George R. R. Martin famously writes his books using WordStar 4.0 on a DOS-machine. He has a “real” computer on which he reads email and surfs the web and does all the other things required of modern man. His writing computer has no network and can only do one thing. It doesn’t try to spell check for him. It doesn’t pop up alerts that an email has arrived, or that Stephen King wants to chat. A focused tool allows him to focus. I think there’s a lesson here for all of us: when you focus you end up killing all your protagonists. No, that’s not it. When you focus you start thinking that the phrase “her nether lips” has no cheese in it? Not that either. Is it that when you focus you can write endless amounts of stuff? Yes! Exactly! Focus increases productivity.
I’m going to go ahead and postulate that focused tools help you be more productive, based on no evidence whatsoever. I feel this to be true and I find myself gravitating towards tools that are designed to do one thing well and that otherwise gets out of my way as much as possible. I’m not trying to describe an objective reality: when I say that IDEs are evil I don’t mean that you are a bad person if you like IDEs. I’m just saying that I hate you and that your lineage is questionable.
Computer programs used to be very focused. This was because the computers of old were very limited so their programs had to be simple. As computers and their operating systems got more powerful and more and more tasks were computerised, it became possible to try to do more than one thing at a time. And we did. I’m inclined to think that it is non-controversial to say that perhaps we overdid it.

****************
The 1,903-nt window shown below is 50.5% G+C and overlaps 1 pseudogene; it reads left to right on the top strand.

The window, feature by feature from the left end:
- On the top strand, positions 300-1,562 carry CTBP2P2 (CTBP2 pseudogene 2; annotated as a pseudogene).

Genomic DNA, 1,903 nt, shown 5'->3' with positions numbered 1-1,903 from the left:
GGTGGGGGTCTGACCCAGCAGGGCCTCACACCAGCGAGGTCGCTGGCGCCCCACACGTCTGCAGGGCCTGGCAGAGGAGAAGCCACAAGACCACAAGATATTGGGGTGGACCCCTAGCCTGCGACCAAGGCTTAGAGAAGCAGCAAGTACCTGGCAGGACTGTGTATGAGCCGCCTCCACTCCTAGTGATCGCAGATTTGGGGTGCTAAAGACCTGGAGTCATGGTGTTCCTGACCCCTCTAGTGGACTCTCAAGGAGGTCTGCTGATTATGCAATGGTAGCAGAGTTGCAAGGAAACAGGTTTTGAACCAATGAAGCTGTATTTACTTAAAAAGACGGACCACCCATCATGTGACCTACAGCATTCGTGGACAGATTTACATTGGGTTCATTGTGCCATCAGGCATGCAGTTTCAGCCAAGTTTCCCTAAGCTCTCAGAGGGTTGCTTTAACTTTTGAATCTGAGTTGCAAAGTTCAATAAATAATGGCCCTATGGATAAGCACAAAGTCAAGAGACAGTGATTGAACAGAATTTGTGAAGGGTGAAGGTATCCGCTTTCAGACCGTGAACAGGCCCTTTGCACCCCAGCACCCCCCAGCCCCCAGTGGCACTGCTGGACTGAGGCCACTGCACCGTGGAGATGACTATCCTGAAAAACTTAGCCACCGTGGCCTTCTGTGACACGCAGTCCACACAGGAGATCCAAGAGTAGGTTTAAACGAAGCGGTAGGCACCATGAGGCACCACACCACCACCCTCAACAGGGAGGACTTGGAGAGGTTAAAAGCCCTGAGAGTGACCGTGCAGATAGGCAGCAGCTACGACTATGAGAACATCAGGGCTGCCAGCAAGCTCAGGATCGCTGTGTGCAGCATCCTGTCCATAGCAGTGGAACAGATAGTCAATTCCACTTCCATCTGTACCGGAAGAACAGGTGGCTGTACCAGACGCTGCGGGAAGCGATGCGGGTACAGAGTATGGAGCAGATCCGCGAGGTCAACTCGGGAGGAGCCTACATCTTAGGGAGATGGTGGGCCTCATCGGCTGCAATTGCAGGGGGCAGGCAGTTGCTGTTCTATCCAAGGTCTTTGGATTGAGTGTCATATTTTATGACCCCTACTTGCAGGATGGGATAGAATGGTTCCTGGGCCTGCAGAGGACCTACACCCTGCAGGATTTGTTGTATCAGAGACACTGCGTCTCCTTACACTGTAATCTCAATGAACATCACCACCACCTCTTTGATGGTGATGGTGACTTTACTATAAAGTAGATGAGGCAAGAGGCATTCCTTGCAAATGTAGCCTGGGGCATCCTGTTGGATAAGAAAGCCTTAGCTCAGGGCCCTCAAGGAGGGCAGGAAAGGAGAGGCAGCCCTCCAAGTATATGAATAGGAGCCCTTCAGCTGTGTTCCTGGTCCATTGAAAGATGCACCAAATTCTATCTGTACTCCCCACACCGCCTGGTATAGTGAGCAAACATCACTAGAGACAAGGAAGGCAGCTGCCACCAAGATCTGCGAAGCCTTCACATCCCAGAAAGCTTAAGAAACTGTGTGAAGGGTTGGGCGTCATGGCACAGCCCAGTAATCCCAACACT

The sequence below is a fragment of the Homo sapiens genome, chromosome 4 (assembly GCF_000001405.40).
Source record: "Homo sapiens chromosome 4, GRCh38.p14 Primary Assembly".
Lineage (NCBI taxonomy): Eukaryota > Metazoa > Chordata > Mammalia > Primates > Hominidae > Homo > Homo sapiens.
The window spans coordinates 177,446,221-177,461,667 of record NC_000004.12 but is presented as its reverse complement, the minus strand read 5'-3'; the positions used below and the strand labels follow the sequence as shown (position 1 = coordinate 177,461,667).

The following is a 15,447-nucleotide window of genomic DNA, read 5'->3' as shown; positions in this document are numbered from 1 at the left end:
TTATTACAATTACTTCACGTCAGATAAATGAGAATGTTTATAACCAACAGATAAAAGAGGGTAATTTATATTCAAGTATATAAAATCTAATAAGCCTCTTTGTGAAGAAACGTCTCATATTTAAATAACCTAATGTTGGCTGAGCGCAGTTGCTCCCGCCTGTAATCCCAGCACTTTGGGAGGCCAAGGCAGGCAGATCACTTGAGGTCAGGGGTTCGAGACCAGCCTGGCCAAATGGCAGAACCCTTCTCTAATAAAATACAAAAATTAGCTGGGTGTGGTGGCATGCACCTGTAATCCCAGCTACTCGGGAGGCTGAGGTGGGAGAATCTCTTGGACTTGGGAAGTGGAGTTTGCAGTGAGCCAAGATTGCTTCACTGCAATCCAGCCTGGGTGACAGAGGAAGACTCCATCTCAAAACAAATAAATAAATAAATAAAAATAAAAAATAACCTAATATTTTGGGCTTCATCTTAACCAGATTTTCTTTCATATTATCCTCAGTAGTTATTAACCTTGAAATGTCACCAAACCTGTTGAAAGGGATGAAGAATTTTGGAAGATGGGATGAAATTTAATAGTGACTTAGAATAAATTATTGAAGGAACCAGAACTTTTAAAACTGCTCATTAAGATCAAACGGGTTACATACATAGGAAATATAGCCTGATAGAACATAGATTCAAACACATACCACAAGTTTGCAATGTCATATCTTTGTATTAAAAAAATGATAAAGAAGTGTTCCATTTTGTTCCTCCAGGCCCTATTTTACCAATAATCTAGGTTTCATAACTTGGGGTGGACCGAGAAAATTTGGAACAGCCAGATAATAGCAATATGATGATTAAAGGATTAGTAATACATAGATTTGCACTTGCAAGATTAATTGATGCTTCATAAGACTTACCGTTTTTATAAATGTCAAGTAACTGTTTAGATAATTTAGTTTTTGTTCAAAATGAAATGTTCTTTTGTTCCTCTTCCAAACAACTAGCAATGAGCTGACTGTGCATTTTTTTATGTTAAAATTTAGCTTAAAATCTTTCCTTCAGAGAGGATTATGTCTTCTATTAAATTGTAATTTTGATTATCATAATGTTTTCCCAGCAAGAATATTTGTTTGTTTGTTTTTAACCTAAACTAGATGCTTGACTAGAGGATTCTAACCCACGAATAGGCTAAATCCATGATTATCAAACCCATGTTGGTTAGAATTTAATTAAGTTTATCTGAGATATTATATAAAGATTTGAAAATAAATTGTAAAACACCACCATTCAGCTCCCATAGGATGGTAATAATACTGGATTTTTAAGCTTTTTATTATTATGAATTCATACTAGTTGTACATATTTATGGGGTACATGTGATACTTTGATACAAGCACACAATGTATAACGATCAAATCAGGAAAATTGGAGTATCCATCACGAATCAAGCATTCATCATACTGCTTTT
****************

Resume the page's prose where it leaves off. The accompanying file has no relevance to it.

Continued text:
I think I can detect a slight resurgence of the focused tools though. Smartphones and tablets have brought some of the old focus back. An “app” commonly occupies the whole screen and doesn’t trick you into trying to do five different things at once. And some people — like old George R.R. — has started to recognise that multitasking isn’t helping us do what we want to do (unless “what” is stressing out and dying at 45). Multitasking, by definition, removes focus. Less focus, less actual work gets done. As I’m sure is proven by a paper somewhere.
A rant for your entertainment
Most IDEs, or Integrated Development Environments (in case you’re reading this for the jokes), illustrates the lack of focus that I mean. I don’t know about you but when I code I want to see code. As much of it as I possibly can. I have a seriously defective short-term memory so I’m constantly jumping around the code, checking what a function is doing; what a parameter is supposed to be; what that struct field name is called. Sometimes I need to see some trace output and two or three source files at the same time. To me, screen real estate is precious.